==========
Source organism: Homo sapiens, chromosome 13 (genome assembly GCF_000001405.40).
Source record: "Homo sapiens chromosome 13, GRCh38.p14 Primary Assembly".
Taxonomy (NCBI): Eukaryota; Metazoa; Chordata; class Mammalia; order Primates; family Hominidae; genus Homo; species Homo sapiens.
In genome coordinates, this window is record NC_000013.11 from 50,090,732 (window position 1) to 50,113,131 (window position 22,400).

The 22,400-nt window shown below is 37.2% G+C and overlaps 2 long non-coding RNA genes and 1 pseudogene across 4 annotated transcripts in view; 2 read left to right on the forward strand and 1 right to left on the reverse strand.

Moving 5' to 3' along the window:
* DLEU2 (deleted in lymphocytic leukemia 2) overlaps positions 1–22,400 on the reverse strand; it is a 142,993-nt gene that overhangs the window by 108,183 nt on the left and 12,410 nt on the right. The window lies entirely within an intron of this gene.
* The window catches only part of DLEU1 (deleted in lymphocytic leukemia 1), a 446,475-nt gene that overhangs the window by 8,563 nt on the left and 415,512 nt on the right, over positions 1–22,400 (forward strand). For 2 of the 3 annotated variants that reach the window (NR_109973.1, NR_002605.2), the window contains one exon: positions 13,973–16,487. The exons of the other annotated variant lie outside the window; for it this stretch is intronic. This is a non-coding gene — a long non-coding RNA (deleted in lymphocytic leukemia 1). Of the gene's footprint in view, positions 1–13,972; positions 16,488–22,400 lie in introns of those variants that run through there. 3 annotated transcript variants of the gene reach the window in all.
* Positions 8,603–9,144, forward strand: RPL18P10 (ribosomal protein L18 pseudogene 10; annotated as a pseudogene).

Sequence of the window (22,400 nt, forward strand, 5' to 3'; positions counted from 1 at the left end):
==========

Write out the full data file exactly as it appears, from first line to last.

Source organism: Homo sapiens, chromosome 13 (genome assembly GCF_000001405.40).
Source record: "Homo sapiens chromosome 13, GRCh38.p14 Primary Assembly".
Taxonomy (NCBI): Eukaryota; Metazoa; Chordata; class Mammalia; order Primates; family Hominidae; genus Homo; species Homo sapiens.
In genome coordinates, this window is record NC_000013.11 from 50,090,732 (window position 1) to 50,113,131 (window position 22,400).

The 22,400-nt window shown below is 37.2% G+C and overlaps 2 long non-coding RNA genes and 1 pseudogene across 4 annotated transcripts in view; 2 read left to right on the forward strand and 1 right to left on the reverse strand.

Moving 5' to 3' along the window:
* DLEU2 (deleted in lymphocytic leukemia 2) overlaps positions 1–22,400 on the reverse strand; it is a 142,993-nt gene that overhangs the window by 108,183 nt on the left and 12,410 nt on the right. The window lies entirely within an intron of this gene.
* The window catches only part of DLEU1 (deleted in lymphocytic leukemia 1), a 446,475-nt gene that overhangs the window by 8,563 nt on the left and 415,512 nt on the right, over positions 1–22,400 (forward strand). For 2 of the 3 annotated variants that reach the window (NR_109973.1, NR_002605.2), the window contains one exon: positions 13,973–16,487. The exons of the other annotated variant lie outside the window; for it this stretch is intronic. This is a non-coding gene — a long non-coding RNA (deleted in lymphocytic leukemia 1). Of the gene's footprint in view, positions 1–13,972; positions 16,488–22,400 lie in introns of those variants that run through there. 3 annotated transcript variants of the gene reach the window in all.
* Positions 8,603–9,144, forward strand: RPL18P10 (ribosomal protein L18 pseudogene 10; annotated as a pseudogene).

Sequence of the window (22,400 nt, forward strand, 5' to 3'; positions counted from 1 at the left end):